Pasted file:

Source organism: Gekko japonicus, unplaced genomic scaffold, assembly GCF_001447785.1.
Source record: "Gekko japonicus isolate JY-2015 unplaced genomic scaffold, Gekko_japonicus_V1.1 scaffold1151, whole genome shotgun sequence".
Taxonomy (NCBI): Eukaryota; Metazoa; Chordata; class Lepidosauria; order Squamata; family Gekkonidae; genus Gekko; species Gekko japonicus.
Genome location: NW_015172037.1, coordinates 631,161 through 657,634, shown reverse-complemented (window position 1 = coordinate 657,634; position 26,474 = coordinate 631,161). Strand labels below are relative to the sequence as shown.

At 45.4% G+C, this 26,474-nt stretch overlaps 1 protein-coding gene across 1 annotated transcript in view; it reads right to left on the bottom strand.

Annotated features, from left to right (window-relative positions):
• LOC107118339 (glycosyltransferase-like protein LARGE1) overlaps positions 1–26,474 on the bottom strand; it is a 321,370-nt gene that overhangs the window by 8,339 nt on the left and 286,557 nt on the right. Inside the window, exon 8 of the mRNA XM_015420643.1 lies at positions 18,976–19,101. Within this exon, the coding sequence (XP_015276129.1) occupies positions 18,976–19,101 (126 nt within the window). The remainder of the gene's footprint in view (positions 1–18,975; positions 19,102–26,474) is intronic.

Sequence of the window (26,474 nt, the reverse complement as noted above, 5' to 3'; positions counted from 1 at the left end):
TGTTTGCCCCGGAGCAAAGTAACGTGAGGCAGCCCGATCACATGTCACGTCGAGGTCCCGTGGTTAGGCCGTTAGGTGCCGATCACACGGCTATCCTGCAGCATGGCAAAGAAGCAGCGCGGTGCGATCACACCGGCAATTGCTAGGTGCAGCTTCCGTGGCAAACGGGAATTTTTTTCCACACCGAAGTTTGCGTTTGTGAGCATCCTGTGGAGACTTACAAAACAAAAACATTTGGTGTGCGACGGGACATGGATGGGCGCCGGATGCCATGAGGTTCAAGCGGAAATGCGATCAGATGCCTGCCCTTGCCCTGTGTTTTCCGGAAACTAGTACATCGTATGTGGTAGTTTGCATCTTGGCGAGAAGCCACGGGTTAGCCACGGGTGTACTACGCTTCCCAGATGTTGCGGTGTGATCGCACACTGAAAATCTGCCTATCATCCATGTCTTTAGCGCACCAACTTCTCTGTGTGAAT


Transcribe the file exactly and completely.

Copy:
Source organism: Gekko japonicus, unplaced genomic scaffold, assembly GCF_001447785.1.
Source record: "Gekko japonicus isolate JY-2015 unplaced genomic scaffold, Gekko_japonicus_V1.1 scaffold1151, whole genome shotgun sequence".
Taxonomy (NCBI): Eukaryota; Metazoa; Chordata; class Lepidosauria; order Squamata; family Gekkonidae; genus Gekko; species Gekko japonicus.
Genome location: NW_015172037.1, coordinates 631,161 through 657,634, shown reverse-complemented (window position 1 = coordinate 657,634; position 26,474 = coordinate 631,161). Strand labels below are relative to the sequence as shown.

At 45.4% G+C, this 26,474-nt stretch overlaps 1 protein-coding gene across 1 annotated transcript in view; it reads right to left on the bottom strand.

Annotated features, from left to right (window-relative positions):
• LOC107118339 (glycosyltransferase-like protein LARGE1) overlaps positions 1–26,474 on the bottom strand; it is a 321,370-nt gene that overhangs the window by 8,339 nt on the left and 286,557 nt on the right. Inside the window, exon 8 of the mRNA XM_015420643.1 lies at positions 18,976–19,101. Within this exon, the coding sequence (XP_015276129.1) occupies positions 18,976–19,101 (126 nt within the window). The remainder of the gene's footprint in view (positions 1–18,975; positions 19,102–26,474) is intronic.

Sequence of the window (26,474 nt, the reverse complement as noted above, 5' to 3'; positions counted from 1 at the left end):
TGTTTGCCCCGGAGCAAAGTAACGTGAGGCAGCCCGATCACATGTCACGTCGAGGTCCCGTGGTTAGGCCGTTAGGTGCCGATCACACGGCTATCCTGCAGCATGGCAAAGAAGCAGCGCGGTGCGATCACACCGGCAATTGCTAGGTGCAGCTTCCGTGGCAAACGGGAATTTTTTTCCACACCGAAGTTTGCGTTTGTGAGCATCCTGTGGAGACTTACAAAACAAAAACATTTGGTGTGCGACGGGACATGGATGGGCGCCGGATGCCATGAGGTTCAAGCGGAAATGCGATCAGATGCCTGCCCTTGCCCTGTGTTTTCCGGAAACTAGTACATCGTATGTGGTAGTTTGCATCTTGGCGAGAAGCCACGGGTTAGCCACGGGTGTACTACGCTTCCCAGATGTTGCGGTGTGATCGCACACTGAAAATCTGCCTATCATCCATGTCTTTAGCGCACCAACTTCTCTGTGTGAAT